1. If I die, will the state get all of my money?
  2. This happens very rarely in Georgia. If you have no will and no heirs at law, then there is a chance that your estate will go to the state.

    Living wills deal with health care and are often confused with living trusts. Georgia is probate friendly; living trusts are often times more costly and confusing. The decision for the creation of a trust should never be undertaken without the advice of an attorney who specializes in probate and estate planning.

    Yes and no. Having a will is a start. A will is only one tool used in estate planning and it may be necessary for your estate to have other documents to effectively carry out your desires or to handle your affairs in the event of incapacitation. Estate planning includes providing for one’s care in the time of a medical emergency in both the short term and long term. This can be accomplished through a Power of Attorney and a Durable Health Care Power of Attorney. A well-drawn will and a well-prepared estate will save your family time, money, and a great deal of heartache.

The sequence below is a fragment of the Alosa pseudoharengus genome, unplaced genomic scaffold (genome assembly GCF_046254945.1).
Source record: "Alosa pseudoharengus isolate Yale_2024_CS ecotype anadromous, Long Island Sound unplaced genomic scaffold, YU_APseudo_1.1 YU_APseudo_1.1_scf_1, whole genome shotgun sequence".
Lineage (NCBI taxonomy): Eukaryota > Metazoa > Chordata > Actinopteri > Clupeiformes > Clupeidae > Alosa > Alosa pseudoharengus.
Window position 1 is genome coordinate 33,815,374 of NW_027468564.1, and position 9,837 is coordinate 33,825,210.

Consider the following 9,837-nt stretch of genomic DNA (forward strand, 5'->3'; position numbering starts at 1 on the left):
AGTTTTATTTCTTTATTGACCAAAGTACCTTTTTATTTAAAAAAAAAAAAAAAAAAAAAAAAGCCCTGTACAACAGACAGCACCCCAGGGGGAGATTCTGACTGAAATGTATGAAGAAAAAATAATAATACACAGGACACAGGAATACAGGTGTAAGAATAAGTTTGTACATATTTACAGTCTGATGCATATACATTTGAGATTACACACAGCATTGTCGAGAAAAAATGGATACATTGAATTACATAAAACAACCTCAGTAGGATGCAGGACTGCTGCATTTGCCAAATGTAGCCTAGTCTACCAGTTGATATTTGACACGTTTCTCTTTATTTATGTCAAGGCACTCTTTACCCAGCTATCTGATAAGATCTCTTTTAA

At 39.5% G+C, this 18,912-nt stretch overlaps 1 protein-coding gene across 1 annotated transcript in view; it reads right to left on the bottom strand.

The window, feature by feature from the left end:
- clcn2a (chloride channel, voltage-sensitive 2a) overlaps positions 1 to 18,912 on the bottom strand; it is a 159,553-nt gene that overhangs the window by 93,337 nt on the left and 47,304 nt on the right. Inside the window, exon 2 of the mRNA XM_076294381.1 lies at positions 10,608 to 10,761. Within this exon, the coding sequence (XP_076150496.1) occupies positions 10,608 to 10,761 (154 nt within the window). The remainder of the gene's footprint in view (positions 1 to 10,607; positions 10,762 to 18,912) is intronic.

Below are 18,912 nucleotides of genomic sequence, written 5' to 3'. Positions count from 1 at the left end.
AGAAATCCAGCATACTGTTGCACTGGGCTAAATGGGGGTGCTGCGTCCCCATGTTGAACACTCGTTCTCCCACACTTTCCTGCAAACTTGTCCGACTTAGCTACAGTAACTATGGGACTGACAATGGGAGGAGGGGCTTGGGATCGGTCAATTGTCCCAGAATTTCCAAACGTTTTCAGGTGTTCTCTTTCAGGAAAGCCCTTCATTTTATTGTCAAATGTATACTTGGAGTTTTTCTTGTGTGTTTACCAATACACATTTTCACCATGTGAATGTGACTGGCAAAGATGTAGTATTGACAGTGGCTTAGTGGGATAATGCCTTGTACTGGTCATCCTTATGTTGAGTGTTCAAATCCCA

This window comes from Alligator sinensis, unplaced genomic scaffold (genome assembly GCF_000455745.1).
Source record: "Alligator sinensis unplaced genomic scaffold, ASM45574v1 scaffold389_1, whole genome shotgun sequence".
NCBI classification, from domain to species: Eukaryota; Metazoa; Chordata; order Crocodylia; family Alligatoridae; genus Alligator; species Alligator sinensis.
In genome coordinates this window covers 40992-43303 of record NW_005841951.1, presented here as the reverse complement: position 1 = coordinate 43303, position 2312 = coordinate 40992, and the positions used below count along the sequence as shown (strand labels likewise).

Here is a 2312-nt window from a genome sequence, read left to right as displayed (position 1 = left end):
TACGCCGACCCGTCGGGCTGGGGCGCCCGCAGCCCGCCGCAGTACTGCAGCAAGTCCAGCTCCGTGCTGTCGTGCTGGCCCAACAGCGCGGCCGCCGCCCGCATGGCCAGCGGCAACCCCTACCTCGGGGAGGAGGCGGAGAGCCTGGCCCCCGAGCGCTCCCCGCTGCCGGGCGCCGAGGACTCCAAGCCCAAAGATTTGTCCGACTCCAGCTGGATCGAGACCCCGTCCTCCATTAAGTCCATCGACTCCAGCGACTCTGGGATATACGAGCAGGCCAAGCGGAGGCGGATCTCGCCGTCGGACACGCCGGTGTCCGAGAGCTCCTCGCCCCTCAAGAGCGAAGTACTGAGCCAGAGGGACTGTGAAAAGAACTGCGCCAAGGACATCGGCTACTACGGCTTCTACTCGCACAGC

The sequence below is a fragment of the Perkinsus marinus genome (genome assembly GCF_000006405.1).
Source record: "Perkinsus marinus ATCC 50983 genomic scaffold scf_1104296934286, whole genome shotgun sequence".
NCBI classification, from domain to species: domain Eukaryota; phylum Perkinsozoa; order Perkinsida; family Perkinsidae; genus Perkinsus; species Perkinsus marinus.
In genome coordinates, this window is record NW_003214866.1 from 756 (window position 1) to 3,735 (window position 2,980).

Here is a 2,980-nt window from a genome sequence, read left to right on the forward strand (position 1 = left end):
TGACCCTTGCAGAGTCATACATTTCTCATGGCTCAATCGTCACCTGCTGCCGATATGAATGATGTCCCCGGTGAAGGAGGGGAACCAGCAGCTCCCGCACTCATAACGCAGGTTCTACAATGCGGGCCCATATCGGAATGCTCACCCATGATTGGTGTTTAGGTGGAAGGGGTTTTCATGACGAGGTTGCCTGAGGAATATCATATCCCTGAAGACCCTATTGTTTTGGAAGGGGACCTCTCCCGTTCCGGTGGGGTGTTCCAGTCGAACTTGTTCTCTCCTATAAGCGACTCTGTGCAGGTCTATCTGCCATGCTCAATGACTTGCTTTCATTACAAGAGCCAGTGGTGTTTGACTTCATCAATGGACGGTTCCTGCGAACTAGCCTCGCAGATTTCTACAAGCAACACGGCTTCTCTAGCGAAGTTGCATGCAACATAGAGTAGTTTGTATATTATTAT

We do not recommend that an individual prepare his own will. The wisest money a person may spend for an attorney is for the preparation of a will and related estate planning documents.

    There are ways, especially between a husband and wife, that Probate can be avoided. Seeking advice from an attorney that specializes in probate and estate planning can accomplish this goal and allow you to weigh all options in determining if this is the best course of action for you.

  3. Should I have a living will so that my family will not have to probate my estate?
  4. If I have a will, is my estate in good order?
  5. Can I prepare my own will?
  6. Can I avoid Probate?

SOURCE: Probate Court of Athens-Clarke County

This information is based on "The Probate Whys", a brochure prepared by The Hon. Lillis J. Brown, Judge of the Probate Court of Rockdale County.